Well the first few days here were a highly charged mix of emotions. Energy sapping frustration being the main one, but then at the other end, huge acts of kindness from new friends and total strangers. We stayed overnight in Los Angeles so that we could pickup the maps we are going to use. They had been mailed ahead to an US Postal depot for general delivery pickup by us. All we had to do was show some id and they would be ours. “Have you got a packet for us?”. It could not be found and we were without a plan and rather stressed. The person behind us invited us back to her office to work on the problem and within an hour we had the envelope ( you see we had used the wrong word!). She designs costumes and worked with Elvis and Michael Jackson, so welcome to LA.
We transferred to a place called Riverside, to be near the bike shop holding our new bits called USA Cyclery, who were so helpful. We also bought a Motorola Zoom tablet computer and spent an evening and then the early hours of the next day setting it up to be our new lightweight friend. Tablets, and that is every one of them will not run WordPress, which is what you are reading this on. Two hours of work the next day and a further two where we had bought the computer and we had a refund and had been aged by the process.
Four days and we had not turned a wheel. We were however in the comfortable embrace of our new friends Phil and MJ and things had improved and the smile was back on our faces and we will be eternally grateful. it was time to ride.
“You can ride through miles of sprawl, or we can go up to Highway 38 in the truck”. So Phil would ride with us up the route to bring us, in just a few miles onto the Sierra Cascades bike route. The temperature at the start of the climb was 84*F and dust held in the air obscured the view to the mountains ahead. These would be our mountains, we would get to know them very soon, they were shimmering but one thing was clear,they had snow on them and quite a lot of it.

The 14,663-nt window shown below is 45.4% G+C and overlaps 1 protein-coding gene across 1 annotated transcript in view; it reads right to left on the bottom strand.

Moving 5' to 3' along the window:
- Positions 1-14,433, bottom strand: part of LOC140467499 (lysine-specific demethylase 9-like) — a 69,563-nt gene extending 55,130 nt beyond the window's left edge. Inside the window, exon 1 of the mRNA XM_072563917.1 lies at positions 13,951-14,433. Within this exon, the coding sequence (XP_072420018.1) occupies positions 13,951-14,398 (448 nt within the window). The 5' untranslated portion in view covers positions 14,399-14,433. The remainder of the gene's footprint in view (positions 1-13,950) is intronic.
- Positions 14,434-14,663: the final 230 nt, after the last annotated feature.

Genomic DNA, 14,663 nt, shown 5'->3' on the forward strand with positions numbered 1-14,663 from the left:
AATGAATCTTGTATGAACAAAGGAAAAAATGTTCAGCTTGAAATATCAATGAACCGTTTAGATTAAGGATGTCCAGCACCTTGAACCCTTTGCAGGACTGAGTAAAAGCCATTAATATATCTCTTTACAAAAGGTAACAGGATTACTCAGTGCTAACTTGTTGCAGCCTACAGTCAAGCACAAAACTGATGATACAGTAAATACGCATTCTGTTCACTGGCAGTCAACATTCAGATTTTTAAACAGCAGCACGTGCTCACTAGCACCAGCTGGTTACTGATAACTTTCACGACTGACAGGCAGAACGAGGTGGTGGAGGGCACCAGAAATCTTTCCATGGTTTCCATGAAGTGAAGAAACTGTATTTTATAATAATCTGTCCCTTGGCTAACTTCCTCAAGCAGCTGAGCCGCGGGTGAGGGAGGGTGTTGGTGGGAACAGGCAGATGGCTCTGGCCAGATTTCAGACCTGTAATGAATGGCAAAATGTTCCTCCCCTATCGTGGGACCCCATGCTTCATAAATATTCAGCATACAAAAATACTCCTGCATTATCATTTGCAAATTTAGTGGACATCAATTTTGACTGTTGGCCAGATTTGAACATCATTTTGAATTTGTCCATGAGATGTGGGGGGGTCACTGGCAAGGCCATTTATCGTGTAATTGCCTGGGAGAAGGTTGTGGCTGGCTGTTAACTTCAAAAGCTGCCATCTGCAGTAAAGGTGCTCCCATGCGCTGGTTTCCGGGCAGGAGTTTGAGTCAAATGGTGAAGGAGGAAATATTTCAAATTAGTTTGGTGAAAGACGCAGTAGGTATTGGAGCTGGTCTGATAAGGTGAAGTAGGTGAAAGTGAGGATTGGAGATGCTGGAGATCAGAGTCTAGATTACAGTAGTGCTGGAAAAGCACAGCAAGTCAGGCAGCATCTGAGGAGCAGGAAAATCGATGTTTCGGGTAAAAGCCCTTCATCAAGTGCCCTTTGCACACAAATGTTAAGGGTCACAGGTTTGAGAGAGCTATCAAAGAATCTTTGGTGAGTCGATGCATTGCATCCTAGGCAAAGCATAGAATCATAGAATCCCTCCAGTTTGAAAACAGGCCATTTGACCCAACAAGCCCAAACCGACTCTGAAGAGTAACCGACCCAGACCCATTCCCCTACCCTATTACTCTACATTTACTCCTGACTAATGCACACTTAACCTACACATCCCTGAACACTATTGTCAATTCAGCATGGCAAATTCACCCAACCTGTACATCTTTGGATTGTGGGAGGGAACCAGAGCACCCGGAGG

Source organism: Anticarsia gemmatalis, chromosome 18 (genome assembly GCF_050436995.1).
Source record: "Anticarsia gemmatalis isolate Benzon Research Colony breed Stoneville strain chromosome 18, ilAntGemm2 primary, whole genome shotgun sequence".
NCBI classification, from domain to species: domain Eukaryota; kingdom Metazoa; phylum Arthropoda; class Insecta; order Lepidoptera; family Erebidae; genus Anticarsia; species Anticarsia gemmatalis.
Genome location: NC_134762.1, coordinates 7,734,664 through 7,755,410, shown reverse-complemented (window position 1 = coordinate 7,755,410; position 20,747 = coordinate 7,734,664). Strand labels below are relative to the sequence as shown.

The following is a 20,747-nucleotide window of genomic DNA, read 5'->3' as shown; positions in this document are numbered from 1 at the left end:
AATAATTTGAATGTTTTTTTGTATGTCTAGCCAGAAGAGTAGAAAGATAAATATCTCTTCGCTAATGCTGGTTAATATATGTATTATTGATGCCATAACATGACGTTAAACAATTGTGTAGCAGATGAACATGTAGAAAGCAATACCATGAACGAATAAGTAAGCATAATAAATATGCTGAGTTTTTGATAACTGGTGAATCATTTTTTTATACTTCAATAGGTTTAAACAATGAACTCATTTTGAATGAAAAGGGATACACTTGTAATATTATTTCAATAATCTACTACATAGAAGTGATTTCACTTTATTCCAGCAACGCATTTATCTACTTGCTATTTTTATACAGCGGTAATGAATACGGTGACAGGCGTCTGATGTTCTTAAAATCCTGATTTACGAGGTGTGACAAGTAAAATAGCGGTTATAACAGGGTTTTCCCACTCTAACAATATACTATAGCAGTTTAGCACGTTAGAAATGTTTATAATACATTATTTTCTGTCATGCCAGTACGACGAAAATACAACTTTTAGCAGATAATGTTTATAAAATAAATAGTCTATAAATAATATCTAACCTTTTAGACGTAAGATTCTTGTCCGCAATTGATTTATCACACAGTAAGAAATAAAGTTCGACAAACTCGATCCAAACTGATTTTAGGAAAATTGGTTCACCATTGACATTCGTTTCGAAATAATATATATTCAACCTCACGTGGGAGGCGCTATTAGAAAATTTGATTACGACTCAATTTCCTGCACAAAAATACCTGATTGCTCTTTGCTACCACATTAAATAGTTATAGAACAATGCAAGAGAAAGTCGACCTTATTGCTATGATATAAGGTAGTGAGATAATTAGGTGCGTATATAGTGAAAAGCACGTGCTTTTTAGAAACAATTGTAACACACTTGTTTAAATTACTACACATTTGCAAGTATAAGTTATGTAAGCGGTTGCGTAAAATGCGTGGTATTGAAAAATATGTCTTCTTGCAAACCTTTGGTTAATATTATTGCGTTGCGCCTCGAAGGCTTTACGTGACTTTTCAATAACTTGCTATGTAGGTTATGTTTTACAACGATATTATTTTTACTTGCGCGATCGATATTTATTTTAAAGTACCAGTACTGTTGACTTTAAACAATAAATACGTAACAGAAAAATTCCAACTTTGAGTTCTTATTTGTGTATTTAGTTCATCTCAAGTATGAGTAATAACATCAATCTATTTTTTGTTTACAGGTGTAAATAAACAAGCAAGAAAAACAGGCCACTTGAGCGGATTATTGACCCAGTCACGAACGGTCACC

The dryness of the air was beyond anything we had known forcing us to take sips of water so that you can swallow. Whistling or eating a cracker would be impossible on this climb and it was small comfort to know that we did not need to do either. Grades in New Zealand had been up near the 10%, but here thank goodness the figures all the way up were 3,4 and 5%. For a while this is easy, for an hour it remains quite tolerable, but then there is a point where some of the fun stops. After 3,000 ft of climb we said farewell to Phil, two hours in to the climb.
The climb continued and almost another 2,000 ft of climbing we had a break at the only cafe. “How many touring cyclists come in here?”. I was not expecting the answer “Well we had one last Spring”. So it looks like we are going to be a little bit unusual if not even unique.
The monster climb continued. We came across campsites all of which were closed and our legs had given all that they had for the day. We were not going to get to the top of the climb. We had 6,500 ft on the altimeter and were not going to find the other 2,000 ft to the top. We decided to pull in at a closed site and pitch the tent for the night. This was going to be the highest night in a tent ever for us and we were up high with snow still around us.
I pulled on the phd down vest and a layer of merino along with winter running tights, this was going to be a bit of an ordeal and it was only day one. 84*F to bellow freezing in one climb and the biggest climb we have ever done.
The night was clear, cold and long. Our heads hit the Exped inflatable pillows at before 9 and we woke up at after 8. More climbing needed to be done. Onyx summit at 8,443 ft and 38 miles of climbing is quite an introduction to the mind numbing dimension of the USA. We put on one layer and started down the other side. We stopped within a mile. We were freezing and pulled on another layer.
Down we went to Big Bear Lake and then Big Bear City. What a ride down, the views opened and we were ecstatic. Pulling into the first place we found for coffee I asked “how many touring cyclists come through?” I have to get used to the answer, “Well I think you two are the first I have ever seen.”